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INVISIBLE MAN BY RALPH ELLISON: BOOK SUMMARY / NOTES
About two weeks pass, and the narrator attends a meeting where Wrestrum calls a complaint on him before the committee. As he is being accused, the narrator notices a certain spark of pleasure in Jack's eyes as he scribbles on a pad. Wrestrum accuses him of being a petty individualist, sabotaging the Brotherhood by exploiting it for his own purposes. He offers the magazine article as proof, saying that the interview was arranged by the narrator to celebrate himself as an exceptional individual. The narrator denies offering anything but the standard explanation of the organization and regular literature handouts when speaking to the reporter. He is asked to step out momentarily while the committee discusses the matter.
He is called back in the room and dismissed of the charges of being an enemy,
but questions remain about the magazine article. The narrator is furious
that the charges were made in the first place; however, the situation
is explained to him in such a logical manner that he feels he must accept.
A charge was made and, right or wrong, they have an obligation to investigate.
Now they ask him to relocate until all charges against him may be cleared.
He has been reassigned to speak on behalf of feminist issues. He is disappointed,
but too ambitious to refuse relocation. He will speak on anything important
for the Brotherhood as long as he can advance. The narrator decides that
the relocation is an expression of the Brotherhood’s unbroken faith in
him. After all, he is being asked to address a taboo topic and open the
Brotherhood to women. He leaves with misguided optimism.
The letter he finds in the beginning of the chapter calls to mind the other two letters in the novel: the one he dreamed about and the one Bledsoe gave him. All three are designed to keep “the nigger running;” the narrator is to be kept in his place, uncomfortable with his abilities and unsure of his identity in the world. Later it becomes evident that the author of the letter is none other than Brother Jack, who is seen smiling when the narrator is formally charged with a complaint. For now, however, the narrator is kept guessing, kept running.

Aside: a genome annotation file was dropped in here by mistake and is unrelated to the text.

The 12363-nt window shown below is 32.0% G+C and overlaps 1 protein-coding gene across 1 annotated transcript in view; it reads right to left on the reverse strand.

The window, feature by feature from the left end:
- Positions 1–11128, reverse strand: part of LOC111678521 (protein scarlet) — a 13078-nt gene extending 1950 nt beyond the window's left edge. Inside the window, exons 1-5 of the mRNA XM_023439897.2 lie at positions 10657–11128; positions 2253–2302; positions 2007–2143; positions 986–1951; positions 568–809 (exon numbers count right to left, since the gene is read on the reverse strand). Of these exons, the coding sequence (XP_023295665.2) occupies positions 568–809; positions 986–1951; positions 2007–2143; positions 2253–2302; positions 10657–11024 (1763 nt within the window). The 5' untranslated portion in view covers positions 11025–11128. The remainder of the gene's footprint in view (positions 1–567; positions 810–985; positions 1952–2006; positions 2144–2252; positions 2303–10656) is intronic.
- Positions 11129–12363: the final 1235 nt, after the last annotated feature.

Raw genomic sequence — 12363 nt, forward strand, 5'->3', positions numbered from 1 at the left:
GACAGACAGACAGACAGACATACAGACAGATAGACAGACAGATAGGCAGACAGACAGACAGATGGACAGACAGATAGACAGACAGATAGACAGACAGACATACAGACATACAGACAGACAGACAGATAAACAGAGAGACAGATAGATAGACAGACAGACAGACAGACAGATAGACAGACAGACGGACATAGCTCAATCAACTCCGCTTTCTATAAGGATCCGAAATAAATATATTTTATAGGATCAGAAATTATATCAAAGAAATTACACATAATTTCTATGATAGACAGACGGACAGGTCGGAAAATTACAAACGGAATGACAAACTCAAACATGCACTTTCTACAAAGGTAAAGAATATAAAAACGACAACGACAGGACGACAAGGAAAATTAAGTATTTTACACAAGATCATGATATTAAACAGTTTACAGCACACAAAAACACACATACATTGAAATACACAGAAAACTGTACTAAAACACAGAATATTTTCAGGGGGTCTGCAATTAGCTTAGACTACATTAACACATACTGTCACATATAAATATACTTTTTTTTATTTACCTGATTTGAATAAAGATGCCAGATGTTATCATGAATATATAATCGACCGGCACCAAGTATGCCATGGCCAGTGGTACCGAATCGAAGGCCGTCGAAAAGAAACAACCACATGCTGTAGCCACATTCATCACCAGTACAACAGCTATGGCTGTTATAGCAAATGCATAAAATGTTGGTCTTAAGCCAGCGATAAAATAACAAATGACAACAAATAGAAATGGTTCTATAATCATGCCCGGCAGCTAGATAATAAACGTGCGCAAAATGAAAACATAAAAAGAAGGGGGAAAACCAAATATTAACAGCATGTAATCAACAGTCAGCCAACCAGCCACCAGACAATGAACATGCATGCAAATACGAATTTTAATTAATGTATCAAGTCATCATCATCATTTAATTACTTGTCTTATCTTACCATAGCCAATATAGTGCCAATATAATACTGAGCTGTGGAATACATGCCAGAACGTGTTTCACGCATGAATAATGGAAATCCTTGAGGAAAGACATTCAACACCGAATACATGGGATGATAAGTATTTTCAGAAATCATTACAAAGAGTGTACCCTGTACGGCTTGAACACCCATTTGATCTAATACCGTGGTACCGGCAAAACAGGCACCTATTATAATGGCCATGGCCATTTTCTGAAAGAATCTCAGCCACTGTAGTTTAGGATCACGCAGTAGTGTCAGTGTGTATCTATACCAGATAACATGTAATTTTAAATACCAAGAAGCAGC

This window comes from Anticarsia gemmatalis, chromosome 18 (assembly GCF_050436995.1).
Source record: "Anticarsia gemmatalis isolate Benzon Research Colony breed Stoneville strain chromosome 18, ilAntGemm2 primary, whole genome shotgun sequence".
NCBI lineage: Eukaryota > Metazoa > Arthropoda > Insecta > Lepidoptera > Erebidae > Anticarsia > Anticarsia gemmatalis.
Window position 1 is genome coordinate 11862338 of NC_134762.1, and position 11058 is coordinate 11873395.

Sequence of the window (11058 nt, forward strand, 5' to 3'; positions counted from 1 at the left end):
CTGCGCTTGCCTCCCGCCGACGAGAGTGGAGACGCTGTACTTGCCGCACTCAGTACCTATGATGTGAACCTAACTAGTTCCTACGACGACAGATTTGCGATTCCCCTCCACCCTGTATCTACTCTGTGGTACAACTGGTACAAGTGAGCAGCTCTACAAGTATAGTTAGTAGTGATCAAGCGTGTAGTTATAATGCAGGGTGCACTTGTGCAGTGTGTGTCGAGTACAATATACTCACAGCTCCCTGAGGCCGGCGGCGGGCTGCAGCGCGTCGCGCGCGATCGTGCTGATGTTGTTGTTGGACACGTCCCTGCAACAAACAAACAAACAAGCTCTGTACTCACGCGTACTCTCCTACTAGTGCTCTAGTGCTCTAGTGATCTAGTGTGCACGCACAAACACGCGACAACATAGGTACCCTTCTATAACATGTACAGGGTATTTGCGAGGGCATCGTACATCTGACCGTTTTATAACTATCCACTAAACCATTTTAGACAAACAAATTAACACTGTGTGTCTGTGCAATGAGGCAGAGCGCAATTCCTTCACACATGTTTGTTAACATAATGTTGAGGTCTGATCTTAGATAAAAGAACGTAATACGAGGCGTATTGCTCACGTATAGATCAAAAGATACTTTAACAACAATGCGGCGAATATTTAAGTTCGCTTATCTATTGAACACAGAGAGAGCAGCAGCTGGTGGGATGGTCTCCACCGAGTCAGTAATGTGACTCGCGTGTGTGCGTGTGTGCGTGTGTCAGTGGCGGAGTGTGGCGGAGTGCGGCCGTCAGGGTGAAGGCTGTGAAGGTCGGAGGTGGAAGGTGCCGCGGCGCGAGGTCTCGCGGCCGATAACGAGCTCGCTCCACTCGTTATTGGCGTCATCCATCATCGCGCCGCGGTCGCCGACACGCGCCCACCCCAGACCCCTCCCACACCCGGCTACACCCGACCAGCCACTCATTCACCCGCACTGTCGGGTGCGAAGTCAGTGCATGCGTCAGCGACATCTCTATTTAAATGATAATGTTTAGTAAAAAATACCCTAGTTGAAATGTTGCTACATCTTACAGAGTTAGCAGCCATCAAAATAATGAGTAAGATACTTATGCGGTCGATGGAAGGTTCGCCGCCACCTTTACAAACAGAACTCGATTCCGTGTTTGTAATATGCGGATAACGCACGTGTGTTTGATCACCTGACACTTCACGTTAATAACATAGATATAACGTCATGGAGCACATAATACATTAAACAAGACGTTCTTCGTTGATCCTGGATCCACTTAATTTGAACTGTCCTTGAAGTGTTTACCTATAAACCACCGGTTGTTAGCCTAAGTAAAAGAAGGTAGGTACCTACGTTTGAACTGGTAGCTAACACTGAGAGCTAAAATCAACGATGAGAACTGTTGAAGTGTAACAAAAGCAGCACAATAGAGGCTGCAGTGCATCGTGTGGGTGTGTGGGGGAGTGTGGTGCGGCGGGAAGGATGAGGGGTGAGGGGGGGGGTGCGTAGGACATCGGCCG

In this chapter, Ellison brings out the issue that the individual has no place within the Brotherhood. In fact, Wrestrum is introduced to point out that the Brotherhood is not interested in individual experience or identity. He nit-picks with the narrator, saying he should not have things such as a link on his desk, for he shows individuality. He reminds the narrator that the Brotherhood is about one mutual cause. Time and again the narrator is cautioned against being unique, individual, personal. Wrestrum complains to the committee that the narrator is too interested in his own identity, bringing out in the open some of the narrator’s internal struggle. It is obvious that Wrestrum is jealous of the narrator's growing influence and is fairly ridiculous in his accusations and presentation. It is obvious that Wrestrum is the one who makes the complaint about the narrator to the committee.
The invisible man cannot figure out why the committee would listen to Wrestrum,
whom he judges as a “clown.” He cannot understand why he must stand in
front of others in the Brotherhood to be judged. The scene is similar
to the night of the battle royal of the first chapter. The committeemen
sit around smoking and seem to enjoy making the narrator squirm with discomfort.
Like the white leaders who paid for the young black men to fight one another
and jump on electric rugs, these leaders in the Brotherhood give Wrestrum
a forum in which to degrade the narrator. Even though the narrator sees
clearly that Wrestrum is jealous of him and trying to get rid of him,
he continues to accept orders from the committee; he leaves Harlem, which
he loves, to take a new a assignment. He does not dare to complain, for
fear of losing more favor. Neither does he recognize that the “dance”
he is doing for the Brotherhood is degrading to himself the same way the
Battle Royal was degrading to the young men.
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. 09 May 2017